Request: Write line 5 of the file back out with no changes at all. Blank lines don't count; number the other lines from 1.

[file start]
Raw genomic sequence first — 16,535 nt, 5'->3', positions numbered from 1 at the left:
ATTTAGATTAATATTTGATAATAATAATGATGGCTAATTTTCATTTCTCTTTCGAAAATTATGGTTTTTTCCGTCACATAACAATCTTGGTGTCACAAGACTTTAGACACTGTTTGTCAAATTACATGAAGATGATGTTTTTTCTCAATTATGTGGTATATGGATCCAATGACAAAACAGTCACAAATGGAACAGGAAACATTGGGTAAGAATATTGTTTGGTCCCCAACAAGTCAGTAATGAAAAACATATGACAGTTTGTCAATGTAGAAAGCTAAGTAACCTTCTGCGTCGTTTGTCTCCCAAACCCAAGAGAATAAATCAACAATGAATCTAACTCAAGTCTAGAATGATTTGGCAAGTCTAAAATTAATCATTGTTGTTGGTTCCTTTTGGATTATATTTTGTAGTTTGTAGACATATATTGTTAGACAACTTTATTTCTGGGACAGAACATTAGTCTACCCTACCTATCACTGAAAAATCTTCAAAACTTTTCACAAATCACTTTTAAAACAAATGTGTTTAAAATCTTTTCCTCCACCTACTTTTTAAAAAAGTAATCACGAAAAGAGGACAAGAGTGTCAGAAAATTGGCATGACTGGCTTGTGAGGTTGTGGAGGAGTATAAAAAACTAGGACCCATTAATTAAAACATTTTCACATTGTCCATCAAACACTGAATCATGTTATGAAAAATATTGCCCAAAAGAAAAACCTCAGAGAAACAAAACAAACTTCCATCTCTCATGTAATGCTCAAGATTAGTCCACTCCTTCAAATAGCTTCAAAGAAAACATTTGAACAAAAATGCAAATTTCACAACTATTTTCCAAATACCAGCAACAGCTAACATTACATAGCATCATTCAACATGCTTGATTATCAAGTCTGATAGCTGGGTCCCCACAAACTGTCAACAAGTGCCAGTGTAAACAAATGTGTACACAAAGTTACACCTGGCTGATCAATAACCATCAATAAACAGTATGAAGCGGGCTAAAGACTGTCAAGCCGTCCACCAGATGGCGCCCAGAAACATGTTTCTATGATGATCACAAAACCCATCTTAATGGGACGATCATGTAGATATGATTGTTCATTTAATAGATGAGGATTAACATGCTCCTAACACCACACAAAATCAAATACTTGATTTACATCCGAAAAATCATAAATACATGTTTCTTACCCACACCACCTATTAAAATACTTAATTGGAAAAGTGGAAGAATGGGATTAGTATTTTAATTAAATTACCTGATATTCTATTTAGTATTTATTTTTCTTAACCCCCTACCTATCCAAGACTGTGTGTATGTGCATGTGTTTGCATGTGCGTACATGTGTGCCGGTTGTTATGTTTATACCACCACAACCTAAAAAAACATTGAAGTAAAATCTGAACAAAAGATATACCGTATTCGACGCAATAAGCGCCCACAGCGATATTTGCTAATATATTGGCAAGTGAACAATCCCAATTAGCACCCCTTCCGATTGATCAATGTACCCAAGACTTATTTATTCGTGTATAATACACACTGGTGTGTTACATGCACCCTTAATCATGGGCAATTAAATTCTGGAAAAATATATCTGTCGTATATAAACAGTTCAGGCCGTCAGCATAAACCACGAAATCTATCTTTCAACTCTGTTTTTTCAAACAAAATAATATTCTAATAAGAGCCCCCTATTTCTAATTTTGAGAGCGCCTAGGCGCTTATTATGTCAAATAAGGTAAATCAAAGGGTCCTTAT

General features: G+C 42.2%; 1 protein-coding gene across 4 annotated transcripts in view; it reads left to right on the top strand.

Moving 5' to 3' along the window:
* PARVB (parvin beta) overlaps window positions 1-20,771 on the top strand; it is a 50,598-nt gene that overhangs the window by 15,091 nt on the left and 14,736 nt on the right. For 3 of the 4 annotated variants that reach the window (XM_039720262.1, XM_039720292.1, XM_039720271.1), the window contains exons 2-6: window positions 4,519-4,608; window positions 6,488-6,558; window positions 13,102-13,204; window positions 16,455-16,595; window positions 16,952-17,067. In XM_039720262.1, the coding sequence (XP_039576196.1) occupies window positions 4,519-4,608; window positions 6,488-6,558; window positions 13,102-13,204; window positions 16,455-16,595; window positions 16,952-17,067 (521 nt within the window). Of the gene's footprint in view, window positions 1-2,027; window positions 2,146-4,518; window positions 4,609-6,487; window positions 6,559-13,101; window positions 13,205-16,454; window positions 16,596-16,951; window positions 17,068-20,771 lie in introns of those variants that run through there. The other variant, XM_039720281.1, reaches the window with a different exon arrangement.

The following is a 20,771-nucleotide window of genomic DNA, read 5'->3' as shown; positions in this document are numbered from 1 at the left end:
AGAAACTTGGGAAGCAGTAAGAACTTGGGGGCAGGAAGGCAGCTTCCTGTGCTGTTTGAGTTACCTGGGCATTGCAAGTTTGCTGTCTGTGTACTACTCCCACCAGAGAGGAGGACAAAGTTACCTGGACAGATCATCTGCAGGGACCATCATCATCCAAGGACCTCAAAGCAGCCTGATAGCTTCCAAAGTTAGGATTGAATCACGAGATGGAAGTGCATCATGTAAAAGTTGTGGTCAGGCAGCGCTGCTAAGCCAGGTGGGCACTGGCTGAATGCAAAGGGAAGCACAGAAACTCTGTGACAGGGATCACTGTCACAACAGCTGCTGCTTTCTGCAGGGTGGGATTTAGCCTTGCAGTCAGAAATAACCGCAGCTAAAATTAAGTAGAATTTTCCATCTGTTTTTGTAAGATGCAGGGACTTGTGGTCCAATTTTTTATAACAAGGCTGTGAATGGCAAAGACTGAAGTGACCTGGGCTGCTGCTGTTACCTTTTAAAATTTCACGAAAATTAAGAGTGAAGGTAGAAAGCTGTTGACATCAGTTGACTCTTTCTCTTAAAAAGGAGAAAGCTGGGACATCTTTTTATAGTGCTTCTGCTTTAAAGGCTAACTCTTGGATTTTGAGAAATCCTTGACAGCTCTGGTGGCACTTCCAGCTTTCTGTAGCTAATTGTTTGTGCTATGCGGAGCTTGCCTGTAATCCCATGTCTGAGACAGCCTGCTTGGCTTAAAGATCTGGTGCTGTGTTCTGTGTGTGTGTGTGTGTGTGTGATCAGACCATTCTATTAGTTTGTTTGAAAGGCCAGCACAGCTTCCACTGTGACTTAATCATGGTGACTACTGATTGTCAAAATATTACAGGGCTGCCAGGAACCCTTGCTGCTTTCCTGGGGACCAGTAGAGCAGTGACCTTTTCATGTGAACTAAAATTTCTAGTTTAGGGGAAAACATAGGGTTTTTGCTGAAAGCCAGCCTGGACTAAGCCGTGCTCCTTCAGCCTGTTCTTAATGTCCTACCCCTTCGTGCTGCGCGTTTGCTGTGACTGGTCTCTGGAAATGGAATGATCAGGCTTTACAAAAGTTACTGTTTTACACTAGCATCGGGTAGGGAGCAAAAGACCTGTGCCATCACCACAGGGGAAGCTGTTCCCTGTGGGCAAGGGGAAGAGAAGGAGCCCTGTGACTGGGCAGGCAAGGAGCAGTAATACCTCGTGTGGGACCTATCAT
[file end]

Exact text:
* PARVB (parvin beta) overlaps window positions 1-20,771 on the top strand; it is a 50,598-nt gene that overhangs the window by 15,091 nt on the left and 14,736 nt on the right. For 3 of the 4 annotated variants that reach the window (XM_039720262.1, XM_039720292.1, XM_039720271.1), the window contains exons 2-6: window positions 4,519-4,608; window positions 6,488-6,558; window positions 13,102-13,204; window positions 16,455-16,595; window positions 16,952-17,067. In XM_039720262.1, the coding sequence (XP_039576196.1) occupies window positions 4,519-4,608; window positions 6,488-6,558; window positions 13,102-13,204; window positions 16,455-16,595; window positions 16,952-17,067 (521 nt within the window). Of the gene's footprint in view, window positions 1-2,027; window positions 2,146-4,518; window positions 4,609-6,487; window positions 6,559-13,101; window positions 13,205-16,454; window positions 16,596-16,951; window positions 17,068-20,771 lie in introns of those variants that run through there. The other variant, XM_039720281.1, reaches the window with a different exon arrangement.